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Can You Solve the Virus Riddle?

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In this video riddle, you're a researcher who needs to solve a math problem. The fate of humanity is at stake!

Here's the setup. Your research group has isolated a lethal virus and is studying it in a lab. But one night after you leave the lab, an earthquake strikes and breaks the virus vials. This means that 15 of the 16 rooms in the lab are contaminated, and you have to get past the lab's security system in order to destroy the virus. (There is time pressure, as eventually the virus will escape the lab and kill us all!)

The lab is built as a 4x4 grid, containing a total of 16 rooms, with an entrance at the northwest corner and an exit at the southeast corner. Each room is connected to the adjacent rooms by an airlock. Only the entrance and exit rooms are connected to the outside. The virus has been released in every room except the entrance room.

To destroy the virus samples, you must enter each room and pull its self-destruct switch, destroying the room and the virus within it. But there's a problem—because the lab is in lockdown mode, once you enter a contaminated room, you can't exit without activating the self-destruct switch. Furthermore, once the self-destruct switch has been activated, you cannot re-enter a contaminated room.

Your job is to enter through the entrance room, exit through the exit room, and destroy the virus in every contaminated room. How can you do it?

From the video (at the 1:41 mark), here are the official rules and restrictions:

1. You must enter the building through the entrance and leave through the exit.

2. Every room except the entrance is contaminated.

3. Once you enter a contaminated room, you must pull the switch.

4. After pulling the switch, you must immediately leave the room.

5. You cannot return to a room after its switch has been activated.

Watch the video below for a visual explanation of the problem. This one's a bit of a forehead-smacker when you see the solution.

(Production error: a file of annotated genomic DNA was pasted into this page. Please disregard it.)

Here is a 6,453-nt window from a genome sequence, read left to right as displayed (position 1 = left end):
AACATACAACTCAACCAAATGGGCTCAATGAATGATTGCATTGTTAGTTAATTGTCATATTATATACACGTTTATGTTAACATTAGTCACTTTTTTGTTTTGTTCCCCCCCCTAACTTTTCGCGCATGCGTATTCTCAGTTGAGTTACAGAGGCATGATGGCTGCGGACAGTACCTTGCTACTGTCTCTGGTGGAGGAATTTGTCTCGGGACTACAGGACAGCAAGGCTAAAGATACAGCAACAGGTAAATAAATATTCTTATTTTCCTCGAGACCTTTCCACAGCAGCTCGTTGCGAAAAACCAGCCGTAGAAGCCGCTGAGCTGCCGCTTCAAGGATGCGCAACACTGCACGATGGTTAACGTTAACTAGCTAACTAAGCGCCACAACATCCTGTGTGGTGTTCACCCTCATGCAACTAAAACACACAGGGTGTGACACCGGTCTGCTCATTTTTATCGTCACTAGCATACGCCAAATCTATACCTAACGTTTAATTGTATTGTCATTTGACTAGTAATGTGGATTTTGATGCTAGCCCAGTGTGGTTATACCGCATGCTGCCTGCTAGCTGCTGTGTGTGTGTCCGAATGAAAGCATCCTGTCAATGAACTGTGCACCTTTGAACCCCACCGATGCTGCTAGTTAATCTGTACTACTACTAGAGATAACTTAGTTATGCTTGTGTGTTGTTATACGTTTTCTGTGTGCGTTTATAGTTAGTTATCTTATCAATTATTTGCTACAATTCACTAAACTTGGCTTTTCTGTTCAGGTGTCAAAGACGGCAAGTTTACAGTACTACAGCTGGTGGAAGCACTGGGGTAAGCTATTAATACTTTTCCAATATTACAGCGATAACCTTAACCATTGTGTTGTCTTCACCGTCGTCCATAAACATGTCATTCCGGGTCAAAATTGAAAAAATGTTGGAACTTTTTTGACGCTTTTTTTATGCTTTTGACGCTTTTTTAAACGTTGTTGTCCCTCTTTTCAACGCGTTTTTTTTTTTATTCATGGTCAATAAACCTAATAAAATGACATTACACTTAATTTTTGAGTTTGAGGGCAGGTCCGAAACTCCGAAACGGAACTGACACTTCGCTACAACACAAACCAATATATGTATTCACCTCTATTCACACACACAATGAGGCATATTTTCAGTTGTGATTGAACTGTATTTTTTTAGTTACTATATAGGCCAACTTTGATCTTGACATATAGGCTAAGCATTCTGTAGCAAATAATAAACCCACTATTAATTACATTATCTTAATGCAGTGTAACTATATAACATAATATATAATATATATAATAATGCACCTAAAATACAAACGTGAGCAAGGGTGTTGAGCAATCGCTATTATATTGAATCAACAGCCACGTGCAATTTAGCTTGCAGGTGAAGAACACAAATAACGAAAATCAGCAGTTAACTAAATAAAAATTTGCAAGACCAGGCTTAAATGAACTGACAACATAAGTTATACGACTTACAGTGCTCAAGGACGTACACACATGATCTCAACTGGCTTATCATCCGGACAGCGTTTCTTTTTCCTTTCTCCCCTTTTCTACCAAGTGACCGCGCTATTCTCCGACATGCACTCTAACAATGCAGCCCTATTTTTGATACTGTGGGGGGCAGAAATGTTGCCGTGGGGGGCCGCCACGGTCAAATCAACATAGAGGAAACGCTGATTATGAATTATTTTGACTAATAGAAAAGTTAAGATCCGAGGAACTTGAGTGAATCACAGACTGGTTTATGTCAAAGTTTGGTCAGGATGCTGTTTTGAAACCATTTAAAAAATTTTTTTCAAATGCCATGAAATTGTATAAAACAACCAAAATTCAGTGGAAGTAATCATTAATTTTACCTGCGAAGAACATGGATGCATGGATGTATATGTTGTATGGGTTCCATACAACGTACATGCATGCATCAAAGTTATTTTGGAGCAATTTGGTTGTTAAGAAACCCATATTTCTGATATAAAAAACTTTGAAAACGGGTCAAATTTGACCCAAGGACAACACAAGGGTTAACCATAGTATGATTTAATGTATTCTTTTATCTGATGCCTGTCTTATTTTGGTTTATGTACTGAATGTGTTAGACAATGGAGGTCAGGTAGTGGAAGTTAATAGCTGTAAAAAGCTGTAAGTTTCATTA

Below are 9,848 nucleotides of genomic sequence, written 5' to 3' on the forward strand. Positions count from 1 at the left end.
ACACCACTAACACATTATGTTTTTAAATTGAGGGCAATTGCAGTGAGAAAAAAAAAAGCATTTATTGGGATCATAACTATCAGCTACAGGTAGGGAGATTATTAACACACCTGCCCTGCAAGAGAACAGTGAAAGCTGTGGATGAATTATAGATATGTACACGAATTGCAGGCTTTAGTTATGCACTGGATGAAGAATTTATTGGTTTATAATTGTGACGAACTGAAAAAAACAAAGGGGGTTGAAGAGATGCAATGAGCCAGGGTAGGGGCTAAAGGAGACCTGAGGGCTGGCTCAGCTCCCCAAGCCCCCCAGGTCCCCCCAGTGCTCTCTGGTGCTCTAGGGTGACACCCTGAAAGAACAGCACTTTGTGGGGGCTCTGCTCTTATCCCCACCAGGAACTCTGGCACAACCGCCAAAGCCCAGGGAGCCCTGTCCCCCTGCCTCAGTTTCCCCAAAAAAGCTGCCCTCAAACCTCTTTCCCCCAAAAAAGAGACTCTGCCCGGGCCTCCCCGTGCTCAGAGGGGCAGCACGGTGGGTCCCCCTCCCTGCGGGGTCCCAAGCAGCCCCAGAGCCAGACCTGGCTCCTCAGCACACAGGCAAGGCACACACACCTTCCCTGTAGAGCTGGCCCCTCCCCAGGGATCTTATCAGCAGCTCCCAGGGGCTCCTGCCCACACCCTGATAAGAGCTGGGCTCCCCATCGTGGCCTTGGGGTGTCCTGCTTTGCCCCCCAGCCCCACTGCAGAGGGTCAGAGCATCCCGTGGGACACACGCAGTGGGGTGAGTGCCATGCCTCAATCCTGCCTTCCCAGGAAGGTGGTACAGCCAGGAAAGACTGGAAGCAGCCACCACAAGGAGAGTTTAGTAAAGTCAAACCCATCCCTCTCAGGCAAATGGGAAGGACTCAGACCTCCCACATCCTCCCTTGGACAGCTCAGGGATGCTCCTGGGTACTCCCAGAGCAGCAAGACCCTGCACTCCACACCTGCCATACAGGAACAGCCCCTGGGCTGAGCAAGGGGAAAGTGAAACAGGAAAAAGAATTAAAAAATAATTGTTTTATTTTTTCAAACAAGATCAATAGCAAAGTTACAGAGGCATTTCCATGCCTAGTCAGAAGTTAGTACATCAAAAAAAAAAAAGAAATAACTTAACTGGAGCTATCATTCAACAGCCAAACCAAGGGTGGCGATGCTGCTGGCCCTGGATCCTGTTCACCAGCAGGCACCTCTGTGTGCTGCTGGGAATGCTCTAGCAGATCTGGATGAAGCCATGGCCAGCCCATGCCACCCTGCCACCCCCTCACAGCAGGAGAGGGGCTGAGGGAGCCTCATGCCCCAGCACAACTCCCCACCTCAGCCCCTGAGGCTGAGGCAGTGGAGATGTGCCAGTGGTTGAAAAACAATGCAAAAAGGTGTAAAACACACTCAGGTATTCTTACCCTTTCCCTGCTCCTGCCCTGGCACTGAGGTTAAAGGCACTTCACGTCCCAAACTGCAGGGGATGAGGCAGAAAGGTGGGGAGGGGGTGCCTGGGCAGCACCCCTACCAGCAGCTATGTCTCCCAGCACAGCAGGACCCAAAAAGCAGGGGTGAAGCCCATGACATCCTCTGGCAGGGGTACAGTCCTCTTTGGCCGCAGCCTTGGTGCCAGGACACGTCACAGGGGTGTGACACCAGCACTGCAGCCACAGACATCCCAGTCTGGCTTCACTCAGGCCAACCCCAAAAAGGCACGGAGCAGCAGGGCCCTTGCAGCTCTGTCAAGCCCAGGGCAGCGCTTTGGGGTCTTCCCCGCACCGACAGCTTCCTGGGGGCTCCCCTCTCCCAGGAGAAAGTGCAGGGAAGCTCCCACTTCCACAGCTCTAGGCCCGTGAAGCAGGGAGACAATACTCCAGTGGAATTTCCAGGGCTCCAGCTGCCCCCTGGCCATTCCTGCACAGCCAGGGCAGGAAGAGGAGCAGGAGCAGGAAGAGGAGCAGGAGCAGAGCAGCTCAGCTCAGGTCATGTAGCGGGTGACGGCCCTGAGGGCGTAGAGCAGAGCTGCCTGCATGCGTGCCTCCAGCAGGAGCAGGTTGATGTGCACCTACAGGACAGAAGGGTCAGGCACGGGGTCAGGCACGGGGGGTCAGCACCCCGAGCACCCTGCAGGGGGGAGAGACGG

For more on this puzzle (and its solution), check out this TED-Ed page.

Note: If you're interested in math (without puzzle spoilers), this problem is related to Hamiltonian Paths, or paths that visit each point exactly once.

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History
When Math Discoveries Led to Banned Numbers
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The literature world has seen more than its share of controversy. The best stories tend to provoke the strongest reactions—both positive and negative—in readers, which is why so many classic books have been banned at one point or another. But even a more objective field like math isn’t immune to conflict. In its new video, TED-Ed rounds up the numbers that caused such a stir when they were introduced that they were banned in math circles.

One of the earliest examples comes from ancient Greece. A mathematician named Hippasus was having trouble solving certain equations with fractions and whole numbers alone, so he came up with irrational numbers to make these values easier to express. The ruling school of thought at the time dictated that everything in nature could be explained elegantly with the numbers that already existed. Threatened by Hippasus’s new notion, his fellow mathematicians rejected the irrational numbers and had him exiled.

Other numbers have been banned for legal reasons. When Arab traders brought their positional number system, which included zero, to Italy in the Middle Ages, Florence banned it from record-keeping fearing that they would be easier to forge than Roman numerals. The Arabic way of counting also led to the rise of negative numbers, which were regarded with disdain by many experts into the 19th century. For more banned numbers, including some that are prohibited today, check out the full story below.

[h/t TED-Ed]

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Euclid
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Live Smarter
An Ex-Google Engineer Just Reinvented the Measuring Cup
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Euclid

Recognizing a problem most people didn’t even know they had, former Google and Facebook software engineer Joshua Redstone has made a bold claim for his recent Kickstarter venture: He’s developed a better measuring cup.

According to the Boston Business Journal, Redstone spent four years tinkering with a solution to something that had long annoyed him as an amateur chef: Traditional measuring cups, which are stocky and not very well tapered, don’t do a great job of accurately measuring their own contents. Redstone believes the shape of a cup determines its success, particularly when a cook overfills a liquid or solid by a tiny amount. The smaller the volume, the more the problem is magnified.

Euclid

Redstone’s cup, Euclid, resolves the issue. According to the Kickstarter page: “With traditional measuring cups, the smaller the amount, the harder it is to measure accurately. The culprit? The shape. Straight sides magnify errors when measuring lower down in the cup. Some have tried to solve this problem with conical measuring cups, but their results fall short of Euclid’s by up to 60 percent. Euclid is the only measuring cup with a mathematically optimal, tapered design for consistent accuracy across amounts.”

Euclid is just about ready to overshoot its $30,000 Kickstarter goal. Backers can pay $24 for the cup now, or wait until it’s available at retail for a slightly higher price to be determined. The cup is scheduled for release in May 2018.

[h/t Boston Business Journal]

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